The Codex Madrid—also known as the Codex Tro-Cortesianus—originated in the Yucatán Peninsula, Mexico, perhaps in the Tayasal locale, in the fifteenth century. It is one of the four surviving Maya manuscripts containing almanacs that served as handbooks for divination and prognostication. The others are the Codex Dresden, the Codex Paris, and the Codex Grolier.
The Codex Madrid is, like the other surviving Maya manuscripts, a screenfold of paper made from the inner bark of a fig tree coated with a thin layer of plaster to receive painting. The manuscript is 22.6 cm high. It is in two parts, the longer being the Manuscrit Troano, which is 416.5 cm long when unfolded. The shorter segment is the Codex Cortesianus, which measures 238.5 cm. Together they form by far the most extensive of the surviving Maya screenfolds with fifty-six panels painted on both sides yielding 112 pages of images, pictographs, and glyphs.
Almanacs concerning the Timing of Ritual and Daily Life
The pictorial and glyphic content of the Codex Madrid is presented in horizontal registers with further grid-like divisions of the surface. Most of the sections marked out include the representation of a deity surrounded by glyphs and pictographs, which together form a sort of thematic almanac addressing aspects of daily life, such as beekeeping, animal trapping and hunting, and planting.
These almanacs are based on the 260-day Maya calendar. Other pages depict ceremonies timed to the 365-day solar calendar. It provides, therefore, glimpses into both public ritual and daily life of the Maya. Its contents were almost certainly compiled from earlier books.
Classic Maya Style
The Codex Madrid was created by nine painter-scribes using brush pens (animal hair mounted on reed handles). Although not the most sophisticated in style of the Maya screenfolds, the Codex Madrid displays the classic Maya color palette of black, brownish-red, and Maya blue, a clear and bright variant of indigo. The red and blue are employed both to color objects and for backgrounds. The blue is sometimes employed in vertical stripes to indicate rain, as on pages 10-11, in connection with the depiction of the rain deity, Chac.
One composition spreads across two panels (pp. 75-76): it shows the Maya creator deities in the center of the universe surrounded by images representing the cardinal points of the compass in a composition reminiscent of a similar diagrammatic representation of time and space in the Codex Fejérváry-Mayer from central Mexico.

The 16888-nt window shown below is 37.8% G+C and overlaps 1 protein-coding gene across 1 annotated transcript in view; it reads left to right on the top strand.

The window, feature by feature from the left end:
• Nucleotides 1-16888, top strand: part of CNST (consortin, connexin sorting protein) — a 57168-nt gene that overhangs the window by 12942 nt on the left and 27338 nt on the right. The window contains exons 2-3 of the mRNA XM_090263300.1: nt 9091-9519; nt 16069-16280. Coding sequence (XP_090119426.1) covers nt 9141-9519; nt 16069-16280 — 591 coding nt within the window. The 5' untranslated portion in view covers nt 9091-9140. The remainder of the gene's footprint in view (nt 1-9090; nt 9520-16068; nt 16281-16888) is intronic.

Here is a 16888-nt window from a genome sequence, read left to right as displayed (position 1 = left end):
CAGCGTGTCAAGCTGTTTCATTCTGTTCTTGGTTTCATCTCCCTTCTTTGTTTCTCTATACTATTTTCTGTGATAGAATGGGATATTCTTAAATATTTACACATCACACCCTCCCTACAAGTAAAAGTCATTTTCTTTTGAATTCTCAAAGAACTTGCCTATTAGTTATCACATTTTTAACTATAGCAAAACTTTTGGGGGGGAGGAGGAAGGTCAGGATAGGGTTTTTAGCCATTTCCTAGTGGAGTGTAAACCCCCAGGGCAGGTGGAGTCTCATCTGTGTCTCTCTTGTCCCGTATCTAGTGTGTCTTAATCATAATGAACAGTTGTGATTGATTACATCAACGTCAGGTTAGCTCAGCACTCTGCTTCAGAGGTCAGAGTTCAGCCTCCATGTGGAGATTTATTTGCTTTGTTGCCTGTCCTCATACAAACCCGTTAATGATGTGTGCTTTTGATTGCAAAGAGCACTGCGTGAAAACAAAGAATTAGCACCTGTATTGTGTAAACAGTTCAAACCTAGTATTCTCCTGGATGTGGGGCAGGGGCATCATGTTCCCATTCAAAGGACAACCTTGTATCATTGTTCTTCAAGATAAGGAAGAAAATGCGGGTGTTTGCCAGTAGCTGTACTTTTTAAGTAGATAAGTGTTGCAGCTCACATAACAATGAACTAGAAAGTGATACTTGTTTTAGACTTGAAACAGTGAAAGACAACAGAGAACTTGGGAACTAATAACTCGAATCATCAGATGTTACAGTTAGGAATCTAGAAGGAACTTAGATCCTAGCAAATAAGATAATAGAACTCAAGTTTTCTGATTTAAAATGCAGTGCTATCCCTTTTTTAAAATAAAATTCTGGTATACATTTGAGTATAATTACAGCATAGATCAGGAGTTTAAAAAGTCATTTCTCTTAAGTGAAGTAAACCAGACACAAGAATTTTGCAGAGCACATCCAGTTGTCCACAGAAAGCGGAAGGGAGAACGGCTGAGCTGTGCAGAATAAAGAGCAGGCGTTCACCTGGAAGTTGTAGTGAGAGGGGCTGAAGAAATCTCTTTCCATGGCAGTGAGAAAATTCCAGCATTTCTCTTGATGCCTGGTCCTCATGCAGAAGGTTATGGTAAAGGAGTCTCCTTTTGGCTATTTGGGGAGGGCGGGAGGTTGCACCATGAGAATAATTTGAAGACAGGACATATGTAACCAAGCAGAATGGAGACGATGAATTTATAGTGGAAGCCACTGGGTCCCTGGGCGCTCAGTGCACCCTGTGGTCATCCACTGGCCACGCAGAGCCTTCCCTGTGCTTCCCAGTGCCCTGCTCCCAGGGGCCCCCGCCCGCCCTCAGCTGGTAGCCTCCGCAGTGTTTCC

A History of Separation and Reunion
It is thought that the Codex Madrid traveled to Europe only after about 1600. A text in Latin and Spanish was written at about that time in New Spain on a piece of European-style paper that was used as a patch to repair damage to the manuscript. It is unknown when its two portions were separated. They were certainly apart in 1866 when the Troano first came to the attention of scholars while in the possession of Juan Tró y Ortolano (1814-1875), after whom it was named.
The Codex Cortesianus was apparently owned by Juan de Palacios in the mid-nineteenth century. José Ignacio Miró sold it to the Museo Arqueológico de Madrid in the 1870s. The two fragments were recognized as constituting a single book by Léon de Rosny (1837-1914) in 1880, naming the combined manuscript the Codex Tro-Cortesianus. The Museo Arqueológico added the Troano to its collection in 1888, reuniting the two portions under one roof, in a collection now known as the Museo de América.
We have 2 facsimiles of the manuscript "Codex Madrid":
- Códice Trocortesiano facsimile edition published by Testimonio Compañía Editorial, 1991
- Codex Tro-Cortesianus (Codex Madrid) facsimile edition published by Akademische Druck- u. Verlagsanstalt (ADEVA), 1967